Cars and their infrastructure take up space and require billions in government funding. Their fuel is extracted through methods that actively endanger local ecosystems, and when burned, pollute the atmosphere. Every year, as pollution worsens and fatal car accidents continue, the legacy of the American dream machine persists. The era of sportscarts, highways, and smog must end: it’s time to retire the American Dream and its machines, and convert the United States into a car-free society.
Arguably, the worst consequence of cars is their destructive environmental impact. Car production alone consumes an incredible amount of energy through the transportation and use of materials such as steel, rubber, plastic, and glass.
Gasoline extraction is an incredibly environmentally taxing process, and threatens disaster through accidental oil spills. Hydraulic fracking, a common method of gasoline extraction, uses explosives, water, and sand to reach oil and natural gas. However, in the process of extraction, fracking industrializes ecosystems and endangers drinking water contamination.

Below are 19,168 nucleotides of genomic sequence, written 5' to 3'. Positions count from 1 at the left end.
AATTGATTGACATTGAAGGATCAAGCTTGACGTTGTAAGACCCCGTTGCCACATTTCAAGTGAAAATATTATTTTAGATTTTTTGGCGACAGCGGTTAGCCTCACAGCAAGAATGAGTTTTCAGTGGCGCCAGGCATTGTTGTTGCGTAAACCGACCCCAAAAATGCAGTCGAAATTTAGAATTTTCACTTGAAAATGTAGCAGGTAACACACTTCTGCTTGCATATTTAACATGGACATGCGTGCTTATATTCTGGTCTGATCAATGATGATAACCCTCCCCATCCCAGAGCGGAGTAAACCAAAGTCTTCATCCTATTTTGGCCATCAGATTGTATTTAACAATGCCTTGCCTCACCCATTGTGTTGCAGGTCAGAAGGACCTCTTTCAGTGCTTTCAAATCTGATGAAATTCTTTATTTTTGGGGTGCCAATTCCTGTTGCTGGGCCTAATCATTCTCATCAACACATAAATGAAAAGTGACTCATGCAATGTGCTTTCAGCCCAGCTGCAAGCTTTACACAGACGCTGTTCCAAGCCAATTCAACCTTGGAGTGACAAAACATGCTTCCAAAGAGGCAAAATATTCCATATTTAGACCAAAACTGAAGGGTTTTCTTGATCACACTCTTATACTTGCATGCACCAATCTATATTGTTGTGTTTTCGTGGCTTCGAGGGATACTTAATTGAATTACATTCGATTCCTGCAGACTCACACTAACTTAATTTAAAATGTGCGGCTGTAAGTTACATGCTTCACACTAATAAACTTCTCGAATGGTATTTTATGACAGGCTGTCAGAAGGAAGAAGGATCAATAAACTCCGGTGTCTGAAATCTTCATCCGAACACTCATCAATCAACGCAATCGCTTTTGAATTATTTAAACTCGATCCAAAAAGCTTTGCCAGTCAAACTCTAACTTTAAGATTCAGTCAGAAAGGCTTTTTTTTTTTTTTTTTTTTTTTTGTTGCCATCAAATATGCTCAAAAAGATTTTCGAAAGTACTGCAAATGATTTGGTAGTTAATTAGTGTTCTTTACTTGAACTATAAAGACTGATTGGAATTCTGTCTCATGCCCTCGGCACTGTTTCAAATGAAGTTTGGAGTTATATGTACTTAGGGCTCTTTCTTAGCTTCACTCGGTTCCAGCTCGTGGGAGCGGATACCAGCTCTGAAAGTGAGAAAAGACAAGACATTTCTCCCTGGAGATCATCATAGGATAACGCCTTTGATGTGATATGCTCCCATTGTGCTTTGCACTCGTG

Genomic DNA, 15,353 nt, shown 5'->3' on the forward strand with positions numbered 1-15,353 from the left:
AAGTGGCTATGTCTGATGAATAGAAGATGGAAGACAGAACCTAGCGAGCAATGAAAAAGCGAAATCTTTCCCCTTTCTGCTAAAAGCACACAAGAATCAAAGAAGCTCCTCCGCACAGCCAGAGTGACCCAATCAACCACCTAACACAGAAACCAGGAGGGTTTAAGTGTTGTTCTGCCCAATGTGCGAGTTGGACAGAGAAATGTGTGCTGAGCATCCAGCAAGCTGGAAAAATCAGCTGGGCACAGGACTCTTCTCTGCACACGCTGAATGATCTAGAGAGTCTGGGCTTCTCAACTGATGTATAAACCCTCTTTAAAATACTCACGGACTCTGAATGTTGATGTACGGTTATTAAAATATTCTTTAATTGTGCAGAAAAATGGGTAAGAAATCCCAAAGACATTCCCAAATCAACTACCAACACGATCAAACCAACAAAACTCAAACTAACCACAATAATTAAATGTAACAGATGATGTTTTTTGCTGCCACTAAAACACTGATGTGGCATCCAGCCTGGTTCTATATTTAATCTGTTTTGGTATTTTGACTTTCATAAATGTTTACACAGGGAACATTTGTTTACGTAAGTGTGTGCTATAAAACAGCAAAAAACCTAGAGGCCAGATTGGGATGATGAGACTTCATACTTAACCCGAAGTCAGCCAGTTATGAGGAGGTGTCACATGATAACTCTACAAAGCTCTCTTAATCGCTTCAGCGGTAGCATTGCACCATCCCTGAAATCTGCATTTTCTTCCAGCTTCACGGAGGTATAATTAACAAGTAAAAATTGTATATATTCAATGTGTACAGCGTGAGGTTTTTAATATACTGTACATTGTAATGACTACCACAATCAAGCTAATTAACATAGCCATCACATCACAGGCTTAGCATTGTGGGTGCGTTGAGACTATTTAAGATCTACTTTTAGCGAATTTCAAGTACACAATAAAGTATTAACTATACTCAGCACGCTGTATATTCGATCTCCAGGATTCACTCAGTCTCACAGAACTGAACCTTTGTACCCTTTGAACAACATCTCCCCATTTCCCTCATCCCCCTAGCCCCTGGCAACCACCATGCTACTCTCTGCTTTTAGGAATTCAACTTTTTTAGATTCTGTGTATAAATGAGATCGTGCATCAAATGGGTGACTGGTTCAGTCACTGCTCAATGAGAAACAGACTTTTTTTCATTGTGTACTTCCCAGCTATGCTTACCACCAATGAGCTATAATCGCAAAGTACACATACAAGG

The heaviest burden lies in cars’ fuel consumption and carbon dioxide emissions, which account for 80-90% of automobiles’ environmental impact. Every year, the average American vehicle emits 4.6 metric tons of carbon dioxide, which worsens global warming. Cars are responsible for one third of all of America’s air pollution. Separate from carbon dioxide, cars pollute our atmosphere through carbon monoxide, smog, and other toxin emissions.
Just as fracking infrastructure damages ecosystems, car infrastructure encourages the industrialization of rural landscapes through paved roads, parking spaces, garages, and more. Cars and their infrastructure consume 50-60% of urban space, with an estimated 1-2 billion parking spaces available for 280 million American automobiles. In our constant endeavor for convenience, Americans have sacrificed affordable housing and a healthy environment for billions of desolate parking spots.
Given the space, money, and ecosystems that cars sacrifice, one would hope automobiles to be safer and more efficient than other methods of transportation. The opposite is true: the average car is 80% empty when operated solely by its driver, how most working Americans travel. Additionally, every year, an estimated 30,000-50,00 Americans die from fatal car accidents, the second leading cause of death for teens. By placing the responsibility of transportation into the hands of its people, the United States has killed millions of innocent Americans.